Sunday 19 May 2019

UN environment warning: 10 key points and what Australia must do

From native species to Indigenous land management and water efficiency: Australia’s role in the extinction crisis

Tue 7 May 2019 09.59 BSTLast modified on Tue 7 May 2019 10.01 BST

A devastating new UN report shows the planet is in serious danger from the accelerating decline of the Earth’s natural life-support systems. Here we look at 10 of the key points from the report – and their relevance for Australia.

1. Human life will be severely impacted if we do not protect biodiversity

More than one million plant and animal species are now threatened with extinction, including 40% of all amphibian species, 33% of reef-forming corals and a third of all marine animals.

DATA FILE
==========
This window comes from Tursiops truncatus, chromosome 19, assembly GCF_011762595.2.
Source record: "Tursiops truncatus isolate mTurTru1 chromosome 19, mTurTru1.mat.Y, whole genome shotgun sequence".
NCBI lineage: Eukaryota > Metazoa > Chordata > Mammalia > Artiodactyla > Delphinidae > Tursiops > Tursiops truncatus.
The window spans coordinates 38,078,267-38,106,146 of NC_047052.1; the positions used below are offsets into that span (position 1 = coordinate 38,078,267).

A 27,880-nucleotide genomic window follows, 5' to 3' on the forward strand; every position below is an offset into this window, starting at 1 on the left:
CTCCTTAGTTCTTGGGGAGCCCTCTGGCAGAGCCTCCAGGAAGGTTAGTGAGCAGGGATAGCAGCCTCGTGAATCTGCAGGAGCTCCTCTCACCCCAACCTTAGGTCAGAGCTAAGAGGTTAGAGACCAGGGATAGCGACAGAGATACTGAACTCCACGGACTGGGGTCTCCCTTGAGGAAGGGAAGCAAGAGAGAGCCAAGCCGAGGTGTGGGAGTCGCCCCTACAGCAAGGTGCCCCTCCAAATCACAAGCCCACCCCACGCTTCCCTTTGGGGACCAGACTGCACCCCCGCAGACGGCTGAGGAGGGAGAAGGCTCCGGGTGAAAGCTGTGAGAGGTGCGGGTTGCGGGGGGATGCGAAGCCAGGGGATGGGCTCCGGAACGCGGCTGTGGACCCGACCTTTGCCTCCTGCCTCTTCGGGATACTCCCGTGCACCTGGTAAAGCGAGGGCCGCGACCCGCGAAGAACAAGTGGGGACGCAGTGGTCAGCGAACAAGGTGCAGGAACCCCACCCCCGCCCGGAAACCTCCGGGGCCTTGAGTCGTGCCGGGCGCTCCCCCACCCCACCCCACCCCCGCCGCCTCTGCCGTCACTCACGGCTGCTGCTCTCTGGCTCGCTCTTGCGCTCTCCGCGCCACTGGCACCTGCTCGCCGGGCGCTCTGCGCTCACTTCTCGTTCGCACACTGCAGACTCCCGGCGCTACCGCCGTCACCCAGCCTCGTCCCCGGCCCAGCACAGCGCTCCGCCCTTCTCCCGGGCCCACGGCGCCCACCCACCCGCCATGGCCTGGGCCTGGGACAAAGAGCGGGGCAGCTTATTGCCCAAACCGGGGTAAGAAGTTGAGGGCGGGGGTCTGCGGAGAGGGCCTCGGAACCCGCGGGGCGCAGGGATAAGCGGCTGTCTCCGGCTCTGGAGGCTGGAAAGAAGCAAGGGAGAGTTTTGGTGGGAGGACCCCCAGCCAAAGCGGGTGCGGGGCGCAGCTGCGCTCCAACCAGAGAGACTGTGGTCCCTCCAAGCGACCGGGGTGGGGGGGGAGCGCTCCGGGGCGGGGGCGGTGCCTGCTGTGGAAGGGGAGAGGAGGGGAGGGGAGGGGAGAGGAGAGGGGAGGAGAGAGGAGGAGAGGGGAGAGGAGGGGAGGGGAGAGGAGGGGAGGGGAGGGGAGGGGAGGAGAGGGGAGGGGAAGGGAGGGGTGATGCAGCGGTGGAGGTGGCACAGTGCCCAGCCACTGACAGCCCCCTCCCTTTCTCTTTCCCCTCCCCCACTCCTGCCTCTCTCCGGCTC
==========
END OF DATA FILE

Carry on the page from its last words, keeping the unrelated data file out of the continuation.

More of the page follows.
Terrestrial native species have declined in abundance by 20% since 1990, and 690 vertebrate species have gone extinct since the 16th century.

Australia alone has lost 27 species of mammal in just over 200 years of colonisation.
If unchecked, loss of biodiversity could lead to the collapse of entire ecosystems.

“We are eroding the very foundation of our economies, livelihoods, food security, health, and quality of life worldwide,” the Intergovernmental Science-Policy Platform on Biodiversity and Ecosystem Services chair, Sir Robert Watson, said.

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